By David Hilmy (not verified) on 21 Mar 2010 #permalink

@mo

I enjoy the banter and the witicisms and the clues, and knowing the quote of Laurier above, the only word missing was "disrespect" and that is exactly the opposite of what folks here tend to show because blowing away the readers or the amateurs with revealing the answer to the mystery bird (as you have done before the day is old) takes away the pleasure we get by having to research and follow the clues to arrive at a better undertanding of why we traveled through "the strange wordgames in these kind of threads"!

capisce?

It'd be interesting to have the mystery birds posted without location and other (google-able) details. Then after (say) 24 hours the location, date, etc added.

Andrew

Well. I just didn't get it. So, what are the rules here?
Are you expecting everyone who participates to make subtle cues to the identity of the bird so others are not spoiled? After I saw what you did there, I also felt somewhat spoiled, because you already somewhat gave the answer without really stating it. What's about the egyptian goose thread? Everyone was posting the answer there, including me.

In my opinion, those are some strange/curious game rules. Whenever I played a quiz game before, everyone was trying to give the correct answer as fast as they could or on their respective first turns.
I'm not trying to change the way you answer the quiz or something, I just thought it was curious (I don't mean that in a negative way, but in a neutral way. English is not my first language)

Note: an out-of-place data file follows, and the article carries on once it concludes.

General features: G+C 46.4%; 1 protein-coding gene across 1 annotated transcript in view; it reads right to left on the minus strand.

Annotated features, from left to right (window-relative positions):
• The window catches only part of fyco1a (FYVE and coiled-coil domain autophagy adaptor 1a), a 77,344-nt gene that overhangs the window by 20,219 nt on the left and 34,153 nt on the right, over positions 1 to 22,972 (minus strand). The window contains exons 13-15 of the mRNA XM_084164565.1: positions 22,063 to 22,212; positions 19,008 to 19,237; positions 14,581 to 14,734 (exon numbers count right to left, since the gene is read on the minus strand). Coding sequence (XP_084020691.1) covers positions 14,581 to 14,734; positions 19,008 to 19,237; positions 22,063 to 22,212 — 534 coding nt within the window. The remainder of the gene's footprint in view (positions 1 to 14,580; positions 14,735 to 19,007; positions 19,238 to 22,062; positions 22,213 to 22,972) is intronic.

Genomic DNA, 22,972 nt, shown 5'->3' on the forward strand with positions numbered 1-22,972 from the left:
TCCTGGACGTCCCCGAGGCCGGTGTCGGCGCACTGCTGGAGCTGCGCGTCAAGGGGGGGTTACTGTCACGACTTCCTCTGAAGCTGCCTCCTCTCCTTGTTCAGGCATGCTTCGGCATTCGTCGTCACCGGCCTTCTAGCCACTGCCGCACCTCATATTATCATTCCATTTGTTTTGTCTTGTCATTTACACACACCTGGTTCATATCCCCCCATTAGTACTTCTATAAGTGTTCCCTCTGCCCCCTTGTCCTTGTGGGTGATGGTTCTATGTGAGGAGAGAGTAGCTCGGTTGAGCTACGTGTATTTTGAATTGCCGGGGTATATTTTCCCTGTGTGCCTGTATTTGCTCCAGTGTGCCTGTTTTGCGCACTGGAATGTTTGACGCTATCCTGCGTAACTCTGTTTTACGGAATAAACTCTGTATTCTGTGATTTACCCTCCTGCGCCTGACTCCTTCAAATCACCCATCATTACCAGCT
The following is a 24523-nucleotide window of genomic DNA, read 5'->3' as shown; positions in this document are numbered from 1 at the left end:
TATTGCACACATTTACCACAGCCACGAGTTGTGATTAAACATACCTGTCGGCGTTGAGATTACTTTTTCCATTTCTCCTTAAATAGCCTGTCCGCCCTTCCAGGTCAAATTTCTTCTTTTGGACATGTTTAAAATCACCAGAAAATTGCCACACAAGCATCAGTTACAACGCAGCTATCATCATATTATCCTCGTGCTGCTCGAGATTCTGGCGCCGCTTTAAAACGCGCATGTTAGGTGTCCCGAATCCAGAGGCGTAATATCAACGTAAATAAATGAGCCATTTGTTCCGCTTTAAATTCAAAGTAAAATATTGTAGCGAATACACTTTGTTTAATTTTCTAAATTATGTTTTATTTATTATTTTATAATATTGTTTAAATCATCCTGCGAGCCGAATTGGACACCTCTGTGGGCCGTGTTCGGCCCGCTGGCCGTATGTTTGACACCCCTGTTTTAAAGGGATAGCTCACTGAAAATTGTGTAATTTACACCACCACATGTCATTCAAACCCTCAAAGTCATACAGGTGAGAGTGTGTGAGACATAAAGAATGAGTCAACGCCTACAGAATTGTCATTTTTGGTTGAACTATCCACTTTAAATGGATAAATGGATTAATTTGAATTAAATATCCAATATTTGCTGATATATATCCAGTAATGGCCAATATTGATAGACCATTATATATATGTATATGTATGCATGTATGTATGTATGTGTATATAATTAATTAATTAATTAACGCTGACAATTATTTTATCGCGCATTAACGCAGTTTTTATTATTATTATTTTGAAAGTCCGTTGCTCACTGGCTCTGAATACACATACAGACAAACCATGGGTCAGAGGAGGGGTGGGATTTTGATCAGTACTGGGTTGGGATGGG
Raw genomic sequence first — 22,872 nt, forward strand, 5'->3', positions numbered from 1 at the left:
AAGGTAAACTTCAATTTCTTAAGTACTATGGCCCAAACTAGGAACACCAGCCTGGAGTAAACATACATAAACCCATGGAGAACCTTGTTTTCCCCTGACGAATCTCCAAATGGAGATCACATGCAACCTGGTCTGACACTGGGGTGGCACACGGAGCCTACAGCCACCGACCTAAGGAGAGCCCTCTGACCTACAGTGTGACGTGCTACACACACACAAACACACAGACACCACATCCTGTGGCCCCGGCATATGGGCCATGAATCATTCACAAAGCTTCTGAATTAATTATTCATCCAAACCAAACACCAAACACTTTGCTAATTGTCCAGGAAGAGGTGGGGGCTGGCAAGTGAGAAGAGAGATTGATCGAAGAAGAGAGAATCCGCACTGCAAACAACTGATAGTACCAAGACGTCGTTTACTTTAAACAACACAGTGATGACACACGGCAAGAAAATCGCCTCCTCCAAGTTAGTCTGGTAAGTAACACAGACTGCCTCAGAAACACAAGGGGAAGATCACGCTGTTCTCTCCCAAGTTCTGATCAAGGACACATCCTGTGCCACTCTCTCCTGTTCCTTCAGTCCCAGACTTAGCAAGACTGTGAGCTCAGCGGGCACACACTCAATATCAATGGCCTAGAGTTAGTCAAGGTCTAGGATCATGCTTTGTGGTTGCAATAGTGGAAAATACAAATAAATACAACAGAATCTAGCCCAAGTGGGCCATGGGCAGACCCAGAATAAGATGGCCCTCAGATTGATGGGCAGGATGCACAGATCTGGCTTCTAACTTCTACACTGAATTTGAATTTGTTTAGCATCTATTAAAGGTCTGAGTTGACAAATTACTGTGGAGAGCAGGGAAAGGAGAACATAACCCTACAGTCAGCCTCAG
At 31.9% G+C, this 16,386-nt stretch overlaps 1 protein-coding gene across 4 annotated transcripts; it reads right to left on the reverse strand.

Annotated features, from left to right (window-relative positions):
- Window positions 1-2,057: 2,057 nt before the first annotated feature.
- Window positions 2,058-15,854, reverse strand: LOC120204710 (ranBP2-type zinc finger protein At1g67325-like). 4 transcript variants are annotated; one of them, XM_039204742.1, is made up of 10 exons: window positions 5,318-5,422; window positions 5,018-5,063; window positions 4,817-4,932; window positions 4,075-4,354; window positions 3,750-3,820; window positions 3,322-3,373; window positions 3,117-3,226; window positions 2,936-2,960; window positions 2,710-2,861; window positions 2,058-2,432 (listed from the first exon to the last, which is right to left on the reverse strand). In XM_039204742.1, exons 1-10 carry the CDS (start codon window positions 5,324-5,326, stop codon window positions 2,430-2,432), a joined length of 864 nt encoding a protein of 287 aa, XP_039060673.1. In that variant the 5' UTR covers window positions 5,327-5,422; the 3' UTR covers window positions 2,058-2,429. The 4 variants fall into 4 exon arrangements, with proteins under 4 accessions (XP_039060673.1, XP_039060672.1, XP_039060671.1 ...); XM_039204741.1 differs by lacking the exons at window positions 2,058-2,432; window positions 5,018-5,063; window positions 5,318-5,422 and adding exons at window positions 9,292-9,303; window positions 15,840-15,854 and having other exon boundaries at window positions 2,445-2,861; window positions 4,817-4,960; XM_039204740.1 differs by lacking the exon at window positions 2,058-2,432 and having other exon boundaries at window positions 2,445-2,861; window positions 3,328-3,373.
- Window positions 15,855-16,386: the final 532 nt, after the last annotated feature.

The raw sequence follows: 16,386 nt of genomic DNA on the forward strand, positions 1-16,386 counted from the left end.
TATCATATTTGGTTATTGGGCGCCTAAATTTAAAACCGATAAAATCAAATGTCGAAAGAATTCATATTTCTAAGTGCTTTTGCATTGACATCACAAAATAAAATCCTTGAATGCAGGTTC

Also, I forgot to write a "what" in #5, I meant to write "but what do you think ..."

@ blt: I assume you wrot that because the group's reaction to my posts is becoming more negative with each passing post, except Andrew's. And you jump on the bandwagon. But itâs still an insult to me, even if you use Yiddish words.

Mo, I think that answering the quiz in obtuse riddles is a nice way to do so without ending the game and spoiling the fun right away. Incidentally, I think Andrew's suggestion is a capital one.

Calm down folks! I don't blame Mo for not understanding what's going on: you lot can be rather obscure. :-)

Mo - some of the birders here are just too good: they get it straight away, and it spoils it for everyone else if they say it. So they've evolved this strategy of giving cryptic clues, and having fun with that.

TBH I didn't think there was anything wrong with you identifying the bird: it had been up for several hours. But I'll defer to Grrl on this (as I do on all matters).